“Islamophobia,” feminists say, when I refer to Hamas as rapists. Islamophobia is the fear or dislike of all Muslims, and feminists are quick to dub me an “anti-Muslim extremist” because I call an abuser an abuser, a rapist a rapist, and a terrorist a terrorist. But it’s not anti-Muslim to call the tyrants who raped, abducted, and killed Israeli women and children on October 7 terrorists, because they are.
Feminists don’t label me a white-phobic anti-Christian extremist when I call the Ku Klux Klan (KKK) white Christian terrorists. Yet they’re bizarrely reactive when I criticize Hamas. I’m not sure why they’re defending abusers who distort Islamic teachings in order to justify raping and killing women. The KKK is of a similar ilk, except they distort Christian principles to justify murdering people. Both of these groups are terrorists, and talking about terrorists doesn’t mean I’m talking about the religion they appropriate.
Let me be clear: I am not afraid of Islam, a religion that most of my family practices. I am afraid of abusers and rapists. I am afraid of men who don’t value women’s lives. I am rape-phobic of all extremists, not the cloak they hide behind.
The truth is, I am afraid of a lot of things, most notably publishing this piece about my dad. The only reason I found the courage to write this article was that, a few weeks ago, I overheard a woman in a public bathroom say that the video of Shani Louk is a “problem for Jewish women.”
You don’t have to be Jewish for the video of Shani Louk to be a problem. If you are a woman, what happened to Shani is your problem, too. By using Shani’s body as a symbol of freedom, Hamas is sending a powerful message to every woman around the world: this is what Arab supremacy looks like.
When I talk about Arab supremacy, I am referring to the racist belief that Arab people constitute a superior race. This is what my father believed. And make no mistake: Arab supremacists like my father attack with the intent to kill. They hate women who are free. Women who are made of flesh and bone, full of agency and choice. Along with democracy, these kinds of men want nothing more than for a free woman to die. It’s dangerous for anyone to insert themselves into a conversation about power, privilege, and oppression in the Middle East, and erase the story of Arab supremacy and Islamic extremism. Forget your jargon. Listen to our stories.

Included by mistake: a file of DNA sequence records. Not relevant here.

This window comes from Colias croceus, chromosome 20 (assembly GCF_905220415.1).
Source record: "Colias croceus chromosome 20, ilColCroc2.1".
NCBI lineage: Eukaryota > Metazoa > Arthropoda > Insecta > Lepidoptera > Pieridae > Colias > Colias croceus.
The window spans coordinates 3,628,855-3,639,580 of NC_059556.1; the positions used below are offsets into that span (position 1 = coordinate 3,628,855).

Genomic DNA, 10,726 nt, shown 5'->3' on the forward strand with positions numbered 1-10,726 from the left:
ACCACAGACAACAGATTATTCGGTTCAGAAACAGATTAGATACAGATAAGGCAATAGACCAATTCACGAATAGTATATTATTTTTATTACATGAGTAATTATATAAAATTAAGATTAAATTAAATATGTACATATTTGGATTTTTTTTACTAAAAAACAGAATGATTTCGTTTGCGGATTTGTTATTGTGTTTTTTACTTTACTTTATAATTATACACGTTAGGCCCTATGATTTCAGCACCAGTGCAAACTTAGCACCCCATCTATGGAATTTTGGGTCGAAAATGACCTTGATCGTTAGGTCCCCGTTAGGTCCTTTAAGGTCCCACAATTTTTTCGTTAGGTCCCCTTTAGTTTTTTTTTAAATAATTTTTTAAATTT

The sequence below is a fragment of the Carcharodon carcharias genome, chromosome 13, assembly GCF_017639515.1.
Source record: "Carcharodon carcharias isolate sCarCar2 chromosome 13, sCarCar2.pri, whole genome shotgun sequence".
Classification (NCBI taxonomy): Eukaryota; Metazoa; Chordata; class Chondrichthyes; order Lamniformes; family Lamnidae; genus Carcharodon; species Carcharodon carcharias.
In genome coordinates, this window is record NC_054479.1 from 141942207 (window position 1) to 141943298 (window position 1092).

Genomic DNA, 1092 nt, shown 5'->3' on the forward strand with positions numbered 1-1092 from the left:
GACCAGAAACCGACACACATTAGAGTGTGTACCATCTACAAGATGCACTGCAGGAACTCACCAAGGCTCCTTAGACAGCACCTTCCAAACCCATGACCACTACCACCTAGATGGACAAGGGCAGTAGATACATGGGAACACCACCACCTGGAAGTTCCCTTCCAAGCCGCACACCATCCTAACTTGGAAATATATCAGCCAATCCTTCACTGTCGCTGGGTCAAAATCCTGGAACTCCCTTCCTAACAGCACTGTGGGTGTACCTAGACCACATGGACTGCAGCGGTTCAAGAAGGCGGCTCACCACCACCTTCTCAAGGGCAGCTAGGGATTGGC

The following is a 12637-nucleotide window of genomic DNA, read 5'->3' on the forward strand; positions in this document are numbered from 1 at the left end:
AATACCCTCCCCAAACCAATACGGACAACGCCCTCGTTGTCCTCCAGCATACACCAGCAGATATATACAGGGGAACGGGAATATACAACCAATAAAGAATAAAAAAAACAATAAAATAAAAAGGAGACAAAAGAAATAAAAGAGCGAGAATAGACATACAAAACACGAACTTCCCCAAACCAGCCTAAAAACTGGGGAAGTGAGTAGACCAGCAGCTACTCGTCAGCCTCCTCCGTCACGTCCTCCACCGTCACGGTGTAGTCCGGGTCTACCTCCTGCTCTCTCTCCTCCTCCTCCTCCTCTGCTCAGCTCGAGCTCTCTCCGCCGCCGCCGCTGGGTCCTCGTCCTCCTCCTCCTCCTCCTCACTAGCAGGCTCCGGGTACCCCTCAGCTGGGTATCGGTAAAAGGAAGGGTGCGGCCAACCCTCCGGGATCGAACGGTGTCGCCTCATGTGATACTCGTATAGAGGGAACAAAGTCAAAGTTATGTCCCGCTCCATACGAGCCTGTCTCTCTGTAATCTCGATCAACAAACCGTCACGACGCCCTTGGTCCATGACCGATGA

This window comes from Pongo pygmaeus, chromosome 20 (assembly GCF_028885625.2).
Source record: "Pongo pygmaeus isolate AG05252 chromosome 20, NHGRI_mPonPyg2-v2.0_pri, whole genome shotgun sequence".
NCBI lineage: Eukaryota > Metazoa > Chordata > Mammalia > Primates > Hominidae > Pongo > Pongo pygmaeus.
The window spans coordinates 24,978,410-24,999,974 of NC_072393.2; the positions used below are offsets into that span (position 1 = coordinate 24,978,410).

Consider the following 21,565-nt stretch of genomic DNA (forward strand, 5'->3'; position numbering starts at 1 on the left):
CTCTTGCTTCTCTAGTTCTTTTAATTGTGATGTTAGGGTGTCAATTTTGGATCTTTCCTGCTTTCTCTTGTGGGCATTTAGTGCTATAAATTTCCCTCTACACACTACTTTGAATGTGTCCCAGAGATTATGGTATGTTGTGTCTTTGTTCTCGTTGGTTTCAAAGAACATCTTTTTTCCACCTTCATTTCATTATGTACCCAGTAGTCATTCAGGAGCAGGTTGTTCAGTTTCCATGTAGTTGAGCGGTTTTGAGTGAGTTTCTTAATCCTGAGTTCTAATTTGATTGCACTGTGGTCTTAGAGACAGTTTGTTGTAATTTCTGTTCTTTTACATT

What happened on October 7 was about the hatred of women, and the hatred of Jewish people. It was about power and the desire to humiliate, shame, and punish Israeli women for their very being. This is the story of Islamic extremism, infected with characters who are seemingly righteous, but supremely dangerous, made of rebel-slogans and activist cheers, full of ongoing violence towards women.
Being a physician has taught me that gender based violence is never accidental. It is always the result of systematic inequalities. To understand what is happening in our world, we have to stand at the bedside of survivors. We have to listen to their stories. In the wake of the October 7 trauma, we must understand the experience of Israeli women and fiercely protect the right for their stories to be heard and believed. There is power in listening.
I don’t know what story every Israeli woman has to reveal. I have no way of knowing such a thing. But the courage to help them uncover those experiences, the ability to bear witness to their trauma, that’s what a health activist looks like.
If we are serious about protecting women from violence, call out feminists for the erasure of Israeli women’s stories — talk about Shani Louk. Make her story visible. Stand against violence of all women, not only a select few. Look out for Jewish women. Forget the jargon. Listen to her story.
We can’t smash feminist theory in a day.
We can’t smash abusive stories overnight
But it’s a start.